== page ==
‘We can’t go back to 1972’: Timely new play explores the personal cost of the Troubles

Derry’s Playhouse has overcome Covid setbacks to stage Anything Can Happen 1972

Susan Stanley on stage during Anything Can Happen 1972 at the Playhouse in Derry. Photograph: The Playhouse

Susan Stanley on stage during Anything Can Happen 1972 at the Playhouse in Derry. Photograph: The Playhouse

 

At the Playhouse in Derry, the theatre is empty, but the seats are full. On each one is an object – a babygro, a stuffed toy, a photograph – looking up at the stage.

Anything Can Happen 1972: Voices from the Heart of The Troubles opens at the Playhouse on Wednesday night, albeit in a modified form.

The Playhouse had hoped to be the first theatre in the North to welcome back a live audience since the coronavirus pandemic closed venues in March, but that plan had to be cancelled when opening dates were postponed due to rising rates of Covid-19. Social distancing requirements had already reduced capacity at the venue from 150 to 20.

The audience for Anything Can Happen 1972 will now be online instead. But rather than leave the seats empty, writer Damian Gorman and director Kieran Griffiths decided to use them for a complementary performance, Sunlit Absence, inviting people to send items or photographs symbolising their lost loved ones.

Along with the online audience, these objects bear witness to six stories of life during the Troubles in 1972, performed by the people who lived them.

Among them is Susan Stanley from Clara, Co Offaly, whose 16-year-old brother Paddy was one of two teenagers killed when a loyalist bomb exploded in Belturbet, Co Cavan.

Their mother was pregnant with Susan at the time; on stage with her is a simple brown box. “The box is where mammy and daddy put everything belonging to Paddy, all his Mass cards and letters and everything that came in after he died, and it was locked and they used to keep it under their bed . . . my older brothers and sisters came along and picked the lock. That’s how we found out how Paddy was killed.”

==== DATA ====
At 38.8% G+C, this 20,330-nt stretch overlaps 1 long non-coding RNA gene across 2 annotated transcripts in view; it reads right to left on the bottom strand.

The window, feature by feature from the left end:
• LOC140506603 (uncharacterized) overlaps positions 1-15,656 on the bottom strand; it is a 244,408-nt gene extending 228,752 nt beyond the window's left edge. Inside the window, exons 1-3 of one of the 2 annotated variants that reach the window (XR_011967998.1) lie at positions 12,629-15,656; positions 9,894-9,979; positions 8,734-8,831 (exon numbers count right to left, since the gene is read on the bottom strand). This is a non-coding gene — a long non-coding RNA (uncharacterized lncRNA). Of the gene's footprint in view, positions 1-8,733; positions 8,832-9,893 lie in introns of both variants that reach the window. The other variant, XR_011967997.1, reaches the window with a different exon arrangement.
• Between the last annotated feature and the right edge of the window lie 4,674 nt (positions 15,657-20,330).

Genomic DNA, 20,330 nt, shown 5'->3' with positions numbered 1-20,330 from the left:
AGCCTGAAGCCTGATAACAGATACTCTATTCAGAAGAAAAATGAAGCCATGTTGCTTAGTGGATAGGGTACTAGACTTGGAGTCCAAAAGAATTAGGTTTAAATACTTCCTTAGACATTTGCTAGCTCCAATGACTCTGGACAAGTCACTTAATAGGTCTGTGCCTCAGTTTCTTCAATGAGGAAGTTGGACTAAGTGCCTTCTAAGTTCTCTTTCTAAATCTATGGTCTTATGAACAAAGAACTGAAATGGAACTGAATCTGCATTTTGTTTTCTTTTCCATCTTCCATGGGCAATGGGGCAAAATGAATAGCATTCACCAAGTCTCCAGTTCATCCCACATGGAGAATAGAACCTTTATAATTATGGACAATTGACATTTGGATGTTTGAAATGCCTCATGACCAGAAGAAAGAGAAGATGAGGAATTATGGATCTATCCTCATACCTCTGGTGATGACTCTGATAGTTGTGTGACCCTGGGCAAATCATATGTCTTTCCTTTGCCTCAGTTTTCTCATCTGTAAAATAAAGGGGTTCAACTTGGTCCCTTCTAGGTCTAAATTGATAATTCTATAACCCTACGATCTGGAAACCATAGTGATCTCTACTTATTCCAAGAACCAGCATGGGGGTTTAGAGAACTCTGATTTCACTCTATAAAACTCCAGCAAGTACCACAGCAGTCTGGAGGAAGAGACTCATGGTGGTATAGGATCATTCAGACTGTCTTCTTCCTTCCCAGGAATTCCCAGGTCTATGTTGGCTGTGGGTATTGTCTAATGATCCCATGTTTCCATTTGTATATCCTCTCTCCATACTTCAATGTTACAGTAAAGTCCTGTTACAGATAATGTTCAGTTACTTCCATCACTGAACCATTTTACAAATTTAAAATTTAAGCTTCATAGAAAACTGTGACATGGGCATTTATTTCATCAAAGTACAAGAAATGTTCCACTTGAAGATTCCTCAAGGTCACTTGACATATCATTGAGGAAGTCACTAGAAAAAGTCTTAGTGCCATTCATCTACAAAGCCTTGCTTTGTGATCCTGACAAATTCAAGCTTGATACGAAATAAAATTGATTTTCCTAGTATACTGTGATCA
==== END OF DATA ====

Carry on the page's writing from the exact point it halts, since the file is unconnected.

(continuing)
The play “means my brother’s name is said aloud. He was forgotten by church and state, which is very sad, so it’s important that whenever I can say his name I say it, proudly.”

‘Digital theatre’

On Wednesday night, the performance will be streamed online thanks to the Playhouse’s new “digital theatre”, installed as its response to coronavirus.

“This isn’t just for the length of the pandemic, this is forever,” says Griffiths. “If the National Theatre [in London] can broadcast their work live, why can’t we?”

This may be the future of theatre in the post-Covid world. Although Griffiths describes himself as a positive person, he admits to feeling “scared” about the future, especially if venues remain closed to the public.

High-profile performers including Van Morrison and Snow Patrol have already voiced concerns in this regard, while actor Liam Neeson on Tuesday made his own appeal to the North’s Executive to release £33 million (about €36 million) from the UK government to support those working in the arts.

At the Playhouse, there is a sense much is at stake with the new production. “I feel we have a duty to listen to what happened in our own time,” says Gorman. “There’s a prophetic thing going on . . . they’re teaching us how to listen, not just to them, but to other people who have other stories that don’t come from the same places as our own.”

Stanley agrees. “[The Troubles] didn’t just happen to the North, it happened to our country, and if we don’t sort things now it’s going to happen again.”

The peace process and community relations still have to be “nurtured”, she says. “We can’t go back to 1972, and if we don’t look after everything we’re going to go back there.”

Anything Can Happen 1972: Voices from the Heart of The Troubles runs from September 16th-19th at derryplayhouse.co.uk